With regard to Israel, as former Israeli ambassador to the United Nations Dore Gold explains, “the evangelical position is not unified, but is almost entirely supportive of the Jewish state.” Some see Israel as historically important, because it was home to Jesus, and because Israel continues to play an important role as a careful custodian of Christian historical sites. There are others who seek to repopulate Israel with Jews because the Bible unequivocally states that Israel is the home of the Jews.

Critics often assert that Christian Zionists only seek to repopulate Israel with Jews in anticipation of an apocalypse that would restore the Christian messiah. It is also stated with regularity that all Christian Zionists believe that during the Last Days, Jews must either accept Jesus as the messiah or perish. While some evangelicals hold these views, leading Christian Zionists largely do not.

In short, most dispensationalist Christians state plainly that the Jewish people remain God’s chosen people despite rejecting Jesus. Most also agree that modern Israel is the manifestation of God’s covenant with the Jews, and that Christians have an obligation to support Israel’s defense. By stressing that the Jewish people are the true people of God, and that the modern State of Israel is the Israel of the Bible reborn, Christian Zionists actively counter the ancient reasoning behind Christian anti-Semitism. The two-thousand year history of Christianity’s often genocidal hatred of Jews is an era of shame in the eyes of Christian Zionists.

Pastor Hagee

There are several men of the cloth who are seen as the engine behind modern Christian Zionism. Perhaps the most well known among them is Pastor John Hagee, a mesmerizing and inspiring orator from the Cornerstone Church in San Antonio, Texas. Hagee has strongly and forcefully rejected replacement theology as well as attempts to evangelize in the Jewish community. As a dispensationalist, he believes that Jews have a unique, historical, and understandable reason for not accepting Jesus. He argues that it is a Christian’s responsibility to protect and preserve Jews and the Jewish state, given their unique relationship to God.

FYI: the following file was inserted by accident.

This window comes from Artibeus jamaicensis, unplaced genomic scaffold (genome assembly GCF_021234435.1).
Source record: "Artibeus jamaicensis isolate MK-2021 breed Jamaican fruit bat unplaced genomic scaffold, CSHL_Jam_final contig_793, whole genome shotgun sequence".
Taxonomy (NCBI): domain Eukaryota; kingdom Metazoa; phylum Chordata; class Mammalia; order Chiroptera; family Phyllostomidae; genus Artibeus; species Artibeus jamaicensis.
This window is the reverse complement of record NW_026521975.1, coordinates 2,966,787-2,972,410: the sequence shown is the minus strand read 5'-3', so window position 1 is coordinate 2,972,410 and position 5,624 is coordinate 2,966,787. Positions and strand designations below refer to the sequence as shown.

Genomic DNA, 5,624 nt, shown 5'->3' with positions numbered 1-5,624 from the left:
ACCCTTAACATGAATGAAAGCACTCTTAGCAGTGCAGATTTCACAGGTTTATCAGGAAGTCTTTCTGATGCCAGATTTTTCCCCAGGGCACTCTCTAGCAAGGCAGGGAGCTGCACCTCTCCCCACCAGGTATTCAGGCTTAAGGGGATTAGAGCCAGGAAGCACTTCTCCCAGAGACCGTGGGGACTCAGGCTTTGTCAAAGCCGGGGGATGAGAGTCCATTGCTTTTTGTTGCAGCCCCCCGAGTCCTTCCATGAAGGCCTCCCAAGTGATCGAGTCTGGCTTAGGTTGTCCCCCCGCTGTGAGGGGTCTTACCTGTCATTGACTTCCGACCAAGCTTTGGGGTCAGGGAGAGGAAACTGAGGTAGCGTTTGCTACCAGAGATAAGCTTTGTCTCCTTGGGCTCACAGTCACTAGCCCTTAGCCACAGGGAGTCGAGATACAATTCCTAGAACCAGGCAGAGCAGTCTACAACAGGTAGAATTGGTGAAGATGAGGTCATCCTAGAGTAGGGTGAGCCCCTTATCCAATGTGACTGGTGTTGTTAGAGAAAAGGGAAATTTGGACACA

In late 2007, Hagee was roundly criticized in Christian circles for statements in his newest book, In Defense of Israel, which implied that Jesus was not the messiah of the Jews, but only the Gentiles. Hagee had also declared in a promotional video for the book, “The Jews were not rejecting Jesus as Messiah; it was Jesus who was refusing to be the Messiah to the Jews!” This statement in particular drew the ire of many evangelicals in America, including many otherwise supportive of Hagee and his Zionism.

While perhaps meaningless to outsiders, these arguments are important within the Christian Zionist movement. The narrative continues to be formed and shaped by the movement’s leaders. In order for this narrative to be meaningful, it must reflect evangelical interpretations of the scripture in a way that reminds its members of the eternal covenant between God and the Jews.

Rabbi Eckstein

The Chicago-based IFCJ, led by Rabbi Yechiel Eckstein and the former pastor George Mamo, draws support from the Christian Zionist community, and holds an annual Day of Prayer for Israel that routinely involves more than 15,000 U.S. churches. Though not a formal lobby like CUFI, since its inception in 1983 IFCJ has raised more than $500 million dollars in aid for Israeli social programs.

“When I formed IFCJ,” says Eckstein, “I did so believing that Jews and Christians could move beyond their partisan divisions to work productively on our areas of common interest, which are considerable. I continue to believe that evangelical Christians are Jews’ greatest allies in the struggle for a peaceful and secure Israel and in our efforts to assist poor Jewish communities in Israel and around the world.”